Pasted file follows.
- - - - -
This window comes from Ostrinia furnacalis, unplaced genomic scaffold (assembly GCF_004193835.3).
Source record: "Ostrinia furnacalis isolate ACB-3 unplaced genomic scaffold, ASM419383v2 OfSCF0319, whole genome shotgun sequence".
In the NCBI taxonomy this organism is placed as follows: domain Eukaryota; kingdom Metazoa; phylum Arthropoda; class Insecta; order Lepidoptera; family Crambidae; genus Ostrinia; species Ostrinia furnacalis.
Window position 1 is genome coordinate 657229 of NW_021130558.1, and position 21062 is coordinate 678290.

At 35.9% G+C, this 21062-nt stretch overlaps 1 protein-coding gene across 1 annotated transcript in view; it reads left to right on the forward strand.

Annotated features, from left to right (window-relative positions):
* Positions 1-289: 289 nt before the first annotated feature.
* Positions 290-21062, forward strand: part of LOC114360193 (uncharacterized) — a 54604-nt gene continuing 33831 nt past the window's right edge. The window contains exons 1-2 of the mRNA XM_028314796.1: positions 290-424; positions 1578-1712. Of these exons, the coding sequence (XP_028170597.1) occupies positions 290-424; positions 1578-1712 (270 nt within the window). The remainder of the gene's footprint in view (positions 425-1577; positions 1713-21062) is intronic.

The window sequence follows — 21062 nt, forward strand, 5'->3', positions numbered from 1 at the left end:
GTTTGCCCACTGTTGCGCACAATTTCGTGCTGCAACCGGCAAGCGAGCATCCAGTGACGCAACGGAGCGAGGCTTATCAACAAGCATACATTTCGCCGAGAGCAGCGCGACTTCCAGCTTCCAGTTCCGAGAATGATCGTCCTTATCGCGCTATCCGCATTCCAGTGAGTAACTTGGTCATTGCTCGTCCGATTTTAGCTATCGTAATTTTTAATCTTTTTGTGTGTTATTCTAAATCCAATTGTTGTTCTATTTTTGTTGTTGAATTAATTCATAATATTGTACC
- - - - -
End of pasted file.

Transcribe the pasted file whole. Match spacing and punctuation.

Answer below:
This window comes from Ostrinia furnacalis, unplaced genomic scaffold (assembly GCF_004193835.3).
Source record: "Ostrinia furnacalis isolate ACB-3 unplaced genomic scaffold, ASM419383v2 OfSCF0319, whole genome shotgun sequence".
In the NCBI taxonomy this organism is placed as follows: domain Eukaryota; kingdom Metazoa; phylum Arthropoda; class Insecta; order Lepidoptera; family Crambidae; genus Ostrinia; species Ostrinia furnacalis.
Window position 1 is genome coordinate 657229 of NW_021130558.1, and position 21062 is coordinate 678290.

At 35.9% G+C, this 21062-nt stretch overlaps 1 protein-coding gene across 1 annotated transcript in view; it reads left to right on the forward strand.

Annotated features, from left to right (window-relative positions):
* Positions 1-289: 289 nt before the first annotated feature.
* Positions 290-21062, forward strand: part of LOC114360193 (uncharacterized) — a 54604-nt gene continuing 33831 nt past the window's right edge. The window contains exons 1-2 of the mRNA XM_028314796.1: positions 290-424; positions 1578-1712. Of these exons, the coding sequence (XP_028170597.1) occupies positions 290-424; positions 1578-1712 (270 nt within the window). The remainder of the gene's footprint in view (positions 425-1577; positions 1713-21062) is intronic.

The window sequence follows — 21062 nt, forward strand, 5'->3', positions numbered from 1 at the left end:
GTTTGCCCACTGTTGCGCACAATTTCGTGCTGCAACCGGCAAGCGAGCATCCAGTGACGCAACGGAGCGAGGCTTATCAACAAGCATACATTTCGCCGAGAGCAGCGCGACTTCCAGCTTCCAGTTCCGAGAATGATCGTCCTTATCGCGCTATCCGCATTCCAGTGAGTAACTTGGTCATTGCTCGTCCGATTTTAGCTATCGTAATTTTTAATCTTTTTGTGTGTTATTCTAAATCCAATTGTTGTTCTATTTTTGTTGTTGAATTAATTCATAATATTGTACC